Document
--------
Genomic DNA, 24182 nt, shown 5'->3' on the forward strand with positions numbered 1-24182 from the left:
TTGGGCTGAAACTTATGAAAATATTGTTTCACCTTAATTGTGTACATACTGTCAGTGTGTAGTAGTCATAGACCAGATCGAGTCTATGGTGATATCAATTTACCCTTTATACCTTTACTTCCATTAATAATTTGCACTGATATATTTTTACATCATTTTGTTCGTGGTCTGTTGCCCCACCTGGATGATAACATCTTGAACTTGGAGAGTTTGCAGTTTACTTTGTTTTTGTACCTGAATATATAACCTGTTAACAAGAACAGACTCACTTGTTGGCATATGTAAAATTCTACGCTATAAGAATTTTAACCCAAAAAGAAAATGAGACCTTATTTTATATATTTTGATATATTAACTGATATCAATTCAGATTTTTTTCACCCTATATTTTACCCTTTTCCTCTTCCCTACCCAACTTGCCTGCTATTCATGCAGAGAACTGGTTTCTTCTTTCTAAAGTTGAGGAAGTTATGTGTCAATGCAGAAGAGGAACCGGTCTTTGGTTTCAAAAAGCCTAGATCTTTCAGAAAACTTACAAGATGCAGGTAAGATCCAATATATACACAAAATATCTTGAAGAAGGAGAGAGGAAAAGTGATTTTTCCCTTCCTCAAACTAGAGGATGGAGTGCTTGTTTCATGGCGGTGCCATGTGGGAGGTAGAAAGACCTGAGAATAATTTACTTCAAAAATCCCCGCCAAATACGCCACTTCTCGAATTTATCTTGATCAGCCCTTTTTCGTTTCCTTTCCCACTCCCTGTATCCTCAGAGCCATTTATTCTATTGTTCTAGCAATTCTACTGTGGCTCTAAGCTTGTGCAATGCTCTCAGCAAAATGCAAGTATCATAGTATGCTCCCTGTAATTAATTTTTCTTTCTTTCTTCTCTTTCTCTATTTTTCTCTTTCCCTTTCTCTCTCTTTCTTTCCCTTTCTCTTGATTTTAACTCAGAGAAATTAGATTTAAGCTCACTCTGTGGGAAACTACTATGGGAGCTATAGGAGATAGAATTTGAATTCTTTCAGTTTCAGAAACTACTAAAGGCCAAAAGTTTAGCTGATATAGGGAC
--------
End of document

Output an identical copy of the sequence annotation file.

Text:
Genomic DNA, 24182 nt, shown 5'->3' on the forward strand with positions numbered 1-24182 from the left:
TTGGGCTGAAACTTATGAAAATATTGTTTCACCTTAATTGTGTACATACTGTCAGTGTGTAGTAGTCATAGACCAGATCGAGTCTATGGTGATATCAATTTACCCTTTATACCTTTACTTCCATTAATAATTTGCACTGATATATTTTTACATCATTTTGTTCGTGGTCTGTTGCCCCACCTGGATGATAACATCTTGAACTTGGAGAGTTTGCAGTTTACTTTGTTTTTGTACCTGAATATATAACCTGTTAACAAGAACAGACTCACTTGTTGGCATATGTAAAATTCTACGCTATAAGAATTTTAACCCAAAAAGAAAATGAGACCTTATTTTATATATTTTGATATATTAACTGATATCAATTCAGATTTTTTTCACCCTATATTTTACCCTTTTCCTCTTCCCTACCCAACTTGCCTGCTATTCATGCAGAGAACTGGTTTCTTCTTTCTAAAGTTGAGGAAGTTATGTGTCAATGCAGAAGAGGAACCGGTCTTTGGTTTCAAAAAGCCTAGATCTTTCAGAAAACTTACAAGATGCAGGTAAGATCCAATATATACACAAAATATCTTGAAGAAGGAGAGAGGAAAAGTGATTTTTCCCTTCCTCAAACTAGAGGATGGAGTGCTTGTTTCATGGCGGTGCCATGTGGGAGGTAGAAAGACCTGAGAATAATTTACTTCAAAAATCCCCGCCAAATACGCCACTTCTCGAATTTATCTTGATCAGCCCTTTTTCGTTTCCTTTCCCACTCCCTGTATCCTCAGAGCCATTTATTCTATTGTTCTAGCAATTCTACTGTGGCTCTAAGCTTGTGCAATGCTCTCAGCAAAATGCAAGTATCATAGTATGCTCCCTGTAATTAATTTTTCTTTCTTTCTTCTCTTTCTCTATTTTTCTCTTTCCCTTTCTCTCTCTTTCTTTCCCTTTCTCTTGATTTTAACTCAGAGAAATTAGATTTAAGCTCACTCTGTGGGAAACTACTATGGGAGCTATAGGAGATAGAATTTGAATTCTTTCAGTTTCAGAAACTACTAAAGGCCAAAAGTTTAGCTGATATAGGGAC